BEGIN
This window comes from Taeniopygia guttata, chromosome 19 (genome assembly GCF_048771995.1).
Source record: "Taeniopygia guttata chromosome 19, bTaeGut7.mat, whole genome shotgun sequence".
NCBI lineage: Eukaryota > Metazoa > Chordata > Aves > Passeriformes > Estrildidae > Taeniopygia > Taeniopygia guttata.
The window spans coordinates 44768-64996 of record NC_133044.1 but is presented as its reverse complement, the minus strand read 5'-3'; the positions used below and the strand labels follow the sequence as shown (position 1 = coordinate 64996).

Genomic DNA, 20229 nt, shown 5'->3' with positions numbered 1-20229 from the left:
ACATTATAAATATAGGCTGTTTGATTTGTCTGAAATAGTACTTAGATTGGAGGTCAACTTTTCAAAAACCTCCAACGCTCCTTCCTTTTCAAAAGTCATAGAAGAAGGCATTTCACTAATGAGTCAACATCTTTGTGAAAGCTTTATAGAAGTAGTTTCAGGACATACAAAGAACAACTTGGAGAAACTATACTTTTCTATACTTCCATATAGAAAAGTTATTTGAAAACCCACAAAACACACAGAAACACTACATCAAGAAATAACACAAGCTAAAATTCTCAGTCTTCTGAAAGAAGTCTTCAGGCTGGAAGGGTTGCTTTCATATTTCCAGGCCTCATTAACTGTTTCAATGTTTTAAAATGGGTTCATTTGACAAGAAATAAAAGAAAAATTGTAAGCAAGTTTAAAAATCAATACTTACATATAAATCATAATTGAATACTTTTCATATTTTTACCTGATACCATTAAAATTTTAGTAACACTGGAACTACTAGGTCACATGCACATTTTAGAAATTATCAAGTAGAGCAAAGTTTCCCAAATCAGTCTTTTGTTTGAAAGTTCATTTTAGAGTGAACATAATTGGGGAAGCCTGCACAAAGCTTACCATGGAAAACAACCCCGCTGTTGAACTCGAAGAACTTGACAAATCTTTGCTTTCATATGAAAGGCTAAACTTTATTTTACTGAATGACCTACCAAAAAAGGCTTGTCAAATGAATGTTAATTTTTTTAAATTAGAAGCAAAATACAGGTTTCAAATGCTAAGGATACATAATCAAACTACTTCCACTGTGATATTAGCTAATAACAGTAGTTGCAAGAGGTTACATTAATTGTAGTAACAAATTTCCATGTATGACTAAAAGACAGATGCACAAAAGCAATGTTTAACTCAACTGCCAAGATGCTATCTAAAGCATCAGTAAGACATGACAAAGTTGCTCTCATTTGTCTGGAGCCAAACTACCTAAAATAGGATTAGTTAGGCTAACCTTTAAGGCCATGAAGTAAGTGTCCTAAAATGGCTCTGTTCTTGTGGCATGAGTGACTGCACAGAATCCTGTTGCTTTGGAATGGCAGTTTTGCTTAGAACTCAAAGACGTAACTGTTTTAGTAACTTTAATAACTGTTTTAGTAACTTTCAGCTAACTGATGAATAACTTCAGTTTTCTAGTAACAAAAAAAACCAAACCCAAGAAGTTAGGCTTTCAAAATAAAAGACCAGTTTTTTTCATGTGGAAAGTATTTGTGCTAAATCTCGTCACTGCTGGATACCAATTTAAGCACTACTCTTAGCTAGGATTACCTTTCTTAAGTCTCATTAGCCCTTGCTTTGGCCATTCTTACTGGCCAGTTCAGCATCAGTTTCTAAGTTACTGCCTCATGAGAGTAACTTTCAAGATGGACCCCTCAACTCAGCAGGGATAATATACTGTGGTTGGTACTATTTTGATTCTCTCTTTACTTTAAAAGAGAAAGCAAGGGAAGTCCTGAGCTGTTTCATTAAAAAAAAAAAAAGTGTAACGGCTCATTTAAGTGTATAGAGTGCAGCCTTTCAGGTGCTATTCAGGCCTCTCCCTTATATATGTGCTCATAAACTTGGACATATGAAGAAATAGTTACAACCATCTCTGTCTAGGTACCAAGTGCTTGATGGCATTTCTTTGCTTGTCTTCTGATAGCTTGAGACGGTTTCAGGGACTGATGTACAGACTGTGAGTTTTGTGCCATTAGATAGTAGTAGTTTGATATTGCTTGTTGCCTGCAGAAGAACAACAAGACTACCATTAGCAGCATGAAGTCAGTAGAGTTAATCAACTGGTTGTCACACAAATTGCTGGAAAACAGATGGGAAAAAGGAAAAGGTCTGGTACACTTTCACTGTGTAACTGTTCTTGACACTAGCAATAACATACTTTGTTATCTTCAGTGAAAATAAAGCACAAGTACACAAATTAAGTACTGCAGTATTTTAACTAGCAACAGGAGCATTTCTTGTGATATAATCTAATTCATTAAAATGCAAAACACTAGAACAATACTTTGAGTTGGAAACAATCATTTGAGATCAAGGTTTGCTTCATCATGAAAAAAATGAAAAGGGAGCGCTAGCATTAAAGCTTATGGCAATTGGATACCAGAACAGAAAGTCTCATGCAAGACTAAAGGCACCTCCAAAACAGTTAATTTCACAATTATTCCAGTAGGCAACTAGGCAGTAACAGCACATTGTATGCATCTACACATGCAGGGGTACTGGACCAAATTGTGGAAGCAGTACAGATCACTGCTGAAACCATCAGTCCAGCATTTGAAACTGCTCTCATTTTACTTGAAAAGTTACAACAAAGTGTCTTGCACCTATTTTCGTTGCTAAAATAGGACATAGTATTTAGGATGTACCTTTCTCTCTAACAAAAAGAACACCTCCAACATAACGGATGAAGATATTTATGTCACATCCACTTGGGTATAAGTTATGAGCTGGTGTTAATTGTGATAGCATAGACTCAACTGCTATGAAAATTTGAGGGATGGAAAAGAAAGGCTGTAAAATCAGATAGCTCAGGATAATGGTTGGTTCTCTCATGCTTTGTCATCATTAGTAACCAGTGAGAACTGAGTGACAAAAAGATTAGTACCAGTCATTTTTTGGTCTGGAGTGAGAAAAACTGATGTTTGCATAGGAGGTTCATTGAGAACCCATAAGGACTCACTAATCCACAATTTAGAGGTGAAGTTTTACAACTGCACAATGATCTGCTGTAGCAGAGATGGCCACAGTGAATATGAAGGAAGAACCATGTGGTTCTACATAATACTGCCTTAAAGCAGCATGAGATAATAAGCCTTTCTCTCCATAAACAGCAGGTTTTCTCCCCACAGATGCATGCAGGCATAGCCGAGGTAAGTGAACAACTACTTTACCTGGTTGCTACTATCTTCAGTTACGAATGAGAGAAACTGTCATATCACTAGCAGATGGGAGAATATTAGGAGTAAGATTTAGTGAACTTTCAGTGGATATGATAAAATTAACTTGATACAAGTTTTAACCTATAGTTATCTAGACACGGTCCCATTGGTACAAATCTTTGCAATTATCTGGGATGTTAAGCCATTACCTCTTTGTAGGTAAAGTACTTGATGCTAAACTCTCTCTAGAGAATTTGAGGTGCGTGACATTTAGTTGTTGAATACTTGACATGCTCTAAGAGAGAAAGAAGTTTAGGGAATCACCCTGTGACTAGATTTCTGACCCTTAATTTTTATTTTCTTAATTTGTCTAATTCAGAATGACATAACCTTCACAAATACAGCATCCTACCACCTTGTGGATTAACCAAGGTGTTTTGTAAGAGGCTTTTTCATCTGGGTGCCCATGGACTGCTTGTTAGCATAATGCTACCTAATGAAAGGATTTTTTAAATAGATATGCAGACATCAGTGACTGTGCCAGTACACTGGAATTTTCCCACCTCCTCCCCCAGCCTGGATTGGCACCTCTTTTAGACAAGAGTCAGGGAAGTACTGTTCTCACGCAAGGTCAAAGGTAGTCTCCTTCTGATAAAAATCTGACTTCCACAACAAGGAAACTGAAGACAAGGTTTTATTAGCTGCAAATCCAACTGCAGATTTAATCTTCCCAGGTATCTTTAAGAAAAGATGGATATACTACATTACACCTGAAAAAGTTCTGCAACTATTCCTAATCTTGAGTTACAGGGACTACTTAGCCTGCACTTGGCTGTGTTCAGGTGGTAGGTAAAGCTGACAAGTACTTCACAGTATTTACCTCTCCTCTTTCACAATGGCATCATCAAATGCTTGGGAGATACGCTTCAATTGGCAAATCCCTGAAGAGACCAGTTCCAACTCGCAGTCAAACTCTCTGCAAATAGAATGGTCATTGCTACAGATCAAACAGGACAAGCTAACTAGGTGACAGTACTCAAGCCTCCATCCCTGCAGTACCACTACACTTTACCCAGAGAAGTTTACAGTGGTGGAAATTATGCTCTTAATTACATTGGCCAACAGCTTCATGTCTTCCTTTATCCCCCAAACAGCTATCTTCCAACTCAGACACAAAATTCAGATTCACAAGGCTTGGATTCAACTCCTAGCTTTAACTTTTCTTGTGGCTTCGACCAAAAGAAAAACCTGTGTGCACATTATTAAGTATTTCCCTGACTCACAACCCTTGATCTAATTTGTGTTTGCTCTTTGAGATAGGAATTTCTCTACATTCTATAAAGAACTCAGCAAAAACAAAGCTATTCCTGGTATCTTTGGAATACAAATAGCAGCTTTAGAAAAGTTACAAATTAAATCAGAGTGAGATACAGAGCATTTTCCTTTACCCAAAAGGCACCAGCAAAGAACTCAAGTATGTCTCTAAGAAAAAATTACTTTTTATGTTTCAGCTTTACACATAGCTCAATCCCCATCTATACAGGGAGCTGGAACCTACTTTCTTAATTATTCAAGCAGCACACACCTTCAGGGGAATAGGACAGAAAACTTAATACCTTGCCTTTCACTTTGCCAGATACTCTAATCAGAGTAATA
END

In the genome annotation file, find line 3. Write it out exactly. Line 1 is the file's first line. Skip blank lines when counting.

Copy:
NCBI lineage: Eukaryota > Metazoa > Chordata > Aves > Passeriformes > Estrildidae > Taeniopygia > Taeniopygia guttata.